Relapse prevention with intellectually disabled sexual offenders

Jenny Wells, John Rose

Research output: Contribution to journalArticle

21 Citations (Scopus)


The adaptation of relapse prevention theory to sexual offending (W D. Pithers, J. K. Marques, C. C. Gibat, & G. A. Marlatt, 1983) has represented an important movement in cognitive-behavioural treatment for sexual offenders. However, this model of relapse prevention has been criticised for its limited view and oversimplification of the relapse prevention process (R. K. Hanson, 2000; T Ward & S. M. Hudson, 1996). As a result, T Ward and S. M. Hudson (2000a) have developed a multiple pathway model of the relapse prevention process based on self-regulation theory. Although this model continues to be empirically validated on sexual offenders (J. A. Bickley & A. R. Beech, 2002; T Ward, S. M. Hudson, & J. C. McCormick, 1999), there has been no empirical research regarding the application of this theory to intellectually disabled sexual offenders. This paper discusses whether the characteristics of offenders in each of the relapse offence pathways, as described by T Ward and S. M. Hudson (2000a), may be similar to the characteristics of intellectually disabled sexual offenders. From a review, of the literature, it appears that the intellectually disabled sexual offender may be most likely to offend via the approach-automatic pathway or the avoidant-passive pathway. The potential treatment implications of the self-regulation model for intellectually disabled sexual offenders is discussed, as well as the need for empirical evaluation with regards to the application of this model to the intellectually disabled sexual offender population.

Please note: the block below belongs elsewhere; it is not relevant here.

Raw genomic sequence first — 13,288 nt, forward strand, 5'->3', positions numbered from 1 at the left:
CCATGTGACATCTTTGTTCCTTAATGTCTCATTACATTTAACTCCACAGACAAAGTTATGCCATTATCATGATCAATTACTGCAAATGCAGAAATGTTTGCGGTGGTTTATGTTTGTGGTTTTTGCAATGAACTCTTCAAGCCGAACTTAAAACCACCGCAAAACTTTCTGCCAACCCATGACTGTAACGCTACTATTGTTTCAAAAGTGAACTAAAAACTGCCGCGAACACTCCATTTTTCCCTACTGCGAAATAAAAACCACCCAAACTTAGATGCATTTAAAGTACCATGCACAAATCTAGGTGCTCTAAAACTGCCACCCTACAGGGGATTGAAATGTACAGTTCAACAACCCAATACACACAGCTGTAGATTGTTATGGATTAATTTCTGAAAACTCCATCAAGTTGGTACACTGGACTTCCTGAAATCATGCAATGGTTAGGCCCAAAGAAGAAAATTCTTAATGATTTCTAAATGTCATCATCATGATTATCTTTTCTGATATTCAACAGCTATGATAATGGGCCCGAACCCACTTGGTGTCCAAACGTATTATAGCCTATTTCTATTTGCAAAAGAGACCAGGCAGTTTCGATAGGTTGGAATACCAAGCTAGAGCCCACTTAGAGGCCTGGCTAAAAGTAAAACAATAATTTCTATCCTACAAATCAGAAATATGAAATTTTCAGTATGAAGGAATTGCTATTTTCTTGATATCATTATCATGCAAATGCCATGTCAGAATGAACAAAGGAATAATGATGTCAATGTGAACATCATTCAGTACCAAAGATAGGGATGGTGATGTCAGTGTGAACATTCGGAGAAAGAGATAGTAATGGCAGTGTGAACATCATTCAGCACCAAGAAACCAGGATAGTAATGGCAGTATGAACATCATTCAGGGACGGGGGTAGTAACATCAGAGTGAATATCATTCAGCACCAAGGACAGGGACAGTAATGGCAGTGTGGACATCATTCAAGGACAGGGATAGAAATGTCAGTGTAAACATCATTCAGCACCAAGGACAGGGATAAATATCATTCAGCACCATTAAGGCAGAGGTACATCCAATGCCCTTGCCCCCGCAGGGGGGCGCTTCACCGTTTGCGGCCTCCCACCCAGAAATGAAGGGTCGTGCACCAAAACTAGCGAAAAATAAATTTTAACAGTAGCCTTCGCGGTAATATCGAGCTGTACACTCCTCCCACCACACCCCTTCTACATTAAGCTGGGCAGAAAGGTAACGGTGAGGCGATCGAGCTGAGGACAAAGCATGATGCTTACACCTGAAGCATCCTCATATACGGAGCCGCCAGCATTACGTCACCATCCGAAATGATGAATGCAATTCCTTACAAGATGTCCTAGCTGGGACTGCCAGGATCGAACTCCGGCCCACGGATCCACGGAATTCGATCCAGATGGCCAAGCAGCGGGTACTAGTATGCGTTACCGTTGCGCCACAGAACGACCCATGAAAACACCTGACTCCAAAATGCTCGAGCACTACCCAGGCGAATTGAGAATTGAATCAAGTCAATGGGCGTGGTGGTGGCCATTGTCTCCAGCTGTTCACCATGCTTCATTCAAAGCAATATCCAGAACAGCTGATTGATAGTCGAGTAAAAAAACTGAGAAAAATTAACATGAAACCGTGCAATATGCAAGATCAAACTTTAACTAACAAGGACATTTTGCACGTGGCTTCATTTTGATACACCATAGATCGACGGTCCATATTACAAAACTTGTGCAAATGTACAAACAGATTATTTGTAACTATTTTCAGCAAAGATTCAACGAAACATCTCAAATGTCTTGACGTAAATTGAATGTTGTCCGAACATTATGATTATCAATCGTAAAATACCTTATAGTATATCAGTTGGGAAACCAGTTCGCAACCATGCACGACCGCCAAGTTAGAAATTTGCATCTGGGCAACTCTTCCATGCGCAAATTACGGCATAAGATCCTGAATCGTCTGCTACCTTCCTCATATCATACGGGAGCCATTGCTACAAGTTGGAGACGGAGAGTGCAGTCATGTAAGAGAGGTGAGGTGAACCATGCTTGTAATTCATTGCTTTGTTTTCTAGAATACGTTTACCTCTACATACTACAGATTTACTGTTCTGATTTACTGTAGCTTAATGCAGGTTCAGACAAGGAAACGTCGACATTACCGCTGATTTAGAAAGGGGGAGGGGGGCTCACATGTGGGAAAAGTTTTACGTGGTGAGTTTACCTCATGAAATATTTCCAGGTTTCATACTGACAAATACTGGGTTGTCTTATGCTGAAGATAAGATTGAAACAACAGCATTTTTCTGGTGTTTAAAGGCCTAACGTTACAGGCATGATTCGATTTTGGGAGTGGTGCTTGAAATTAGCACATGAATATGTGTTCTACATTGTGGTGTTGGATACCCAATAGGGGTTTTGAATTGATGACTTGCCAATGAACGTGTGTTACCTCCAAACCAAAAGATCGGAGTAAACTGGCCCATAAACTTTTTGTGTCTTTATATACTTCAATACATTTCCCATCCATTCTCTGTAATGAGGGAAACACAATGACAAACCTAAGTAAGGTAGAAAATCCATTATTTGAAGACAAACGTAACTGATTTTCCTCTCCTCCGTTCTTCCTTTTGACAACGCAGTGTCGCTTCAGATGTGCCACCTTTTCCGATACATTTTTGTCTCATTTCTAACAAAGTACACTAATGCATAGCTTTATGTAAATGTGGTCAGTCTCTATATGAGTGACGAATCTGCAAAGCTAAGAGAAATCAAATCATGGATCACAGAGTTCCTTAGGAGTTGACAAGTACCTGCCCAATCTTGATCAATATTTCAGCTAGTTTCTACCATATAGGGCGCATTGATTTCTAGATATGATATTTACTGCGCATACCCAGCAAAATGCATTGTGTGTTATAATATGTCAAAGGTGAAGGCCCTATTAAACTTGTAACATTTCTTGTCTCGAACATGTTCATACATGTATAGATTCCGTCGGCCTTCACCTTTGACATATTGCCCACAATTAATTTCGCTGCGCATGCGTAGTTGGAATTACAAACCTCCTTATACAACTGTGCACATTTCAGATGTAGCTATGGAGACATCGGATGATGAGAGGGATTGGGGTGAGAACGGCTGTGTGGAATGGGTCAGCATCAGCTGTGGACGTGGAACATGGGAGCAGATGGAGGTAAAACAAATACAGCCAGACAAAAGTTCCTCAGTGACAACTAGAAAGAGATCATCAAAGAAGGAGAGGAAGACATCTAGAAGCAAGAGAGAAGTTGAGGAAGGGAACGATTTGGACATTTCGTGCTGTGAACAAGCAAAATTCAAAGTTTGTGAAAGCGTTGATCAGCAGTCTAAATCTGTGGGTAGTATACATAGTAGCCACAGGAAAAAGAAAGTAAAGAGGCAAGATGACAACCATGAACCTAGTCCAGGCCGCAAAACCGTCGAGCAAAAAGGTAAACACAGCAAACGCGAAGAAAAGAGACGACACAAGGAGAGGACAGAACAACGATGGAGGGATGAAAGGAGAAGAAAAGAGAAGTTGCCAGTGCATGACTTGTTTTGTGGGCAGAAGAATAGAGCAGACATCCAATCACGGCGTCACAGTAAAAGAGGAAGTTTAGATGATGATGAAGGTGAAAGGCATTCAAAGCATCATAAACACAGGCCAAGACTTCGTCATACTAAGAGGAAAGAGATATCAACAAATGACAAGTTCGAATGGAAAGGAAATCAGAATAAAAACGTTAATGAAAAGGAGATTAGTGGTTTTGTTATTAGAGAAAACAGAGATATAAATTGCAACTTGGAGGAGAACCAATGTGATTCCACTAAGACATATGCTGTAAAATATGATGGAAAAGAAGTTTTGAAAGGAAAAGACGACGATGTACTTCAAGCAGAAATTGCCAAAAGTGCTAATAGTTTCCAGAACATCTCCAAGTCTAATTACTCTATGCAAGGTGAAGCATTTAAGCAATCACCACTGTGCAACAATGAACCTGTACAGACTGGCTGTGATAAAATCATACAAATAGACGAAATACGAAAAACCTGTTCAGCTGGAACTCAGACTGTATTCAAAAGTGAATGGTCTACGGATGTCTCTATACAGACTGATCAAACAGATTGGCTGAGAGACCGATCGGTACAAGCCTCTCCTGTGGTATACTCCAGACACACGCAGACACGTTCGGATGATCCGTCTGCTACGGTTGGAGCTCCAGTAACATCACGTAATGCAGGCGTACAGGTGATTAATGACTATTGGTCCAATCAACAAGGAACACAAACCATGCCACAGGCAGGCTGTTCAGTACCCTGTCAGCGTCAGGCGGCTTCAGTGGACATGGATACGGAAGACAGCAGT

Original languageEnglish
Pages (from-to)407-423
Number of pages17
JournalSexual Abuse: A Journal of Research and Treatment
Issue number4
Publication statusPublished - 1 Oct 2005


  • relapse prevention
  • sexual offenders
  • intellectual disability


Dive into the research topics of 'Relapse prevention with intellectually disabled sexual offenders'. Together they form a unique fingerprint.

Cite this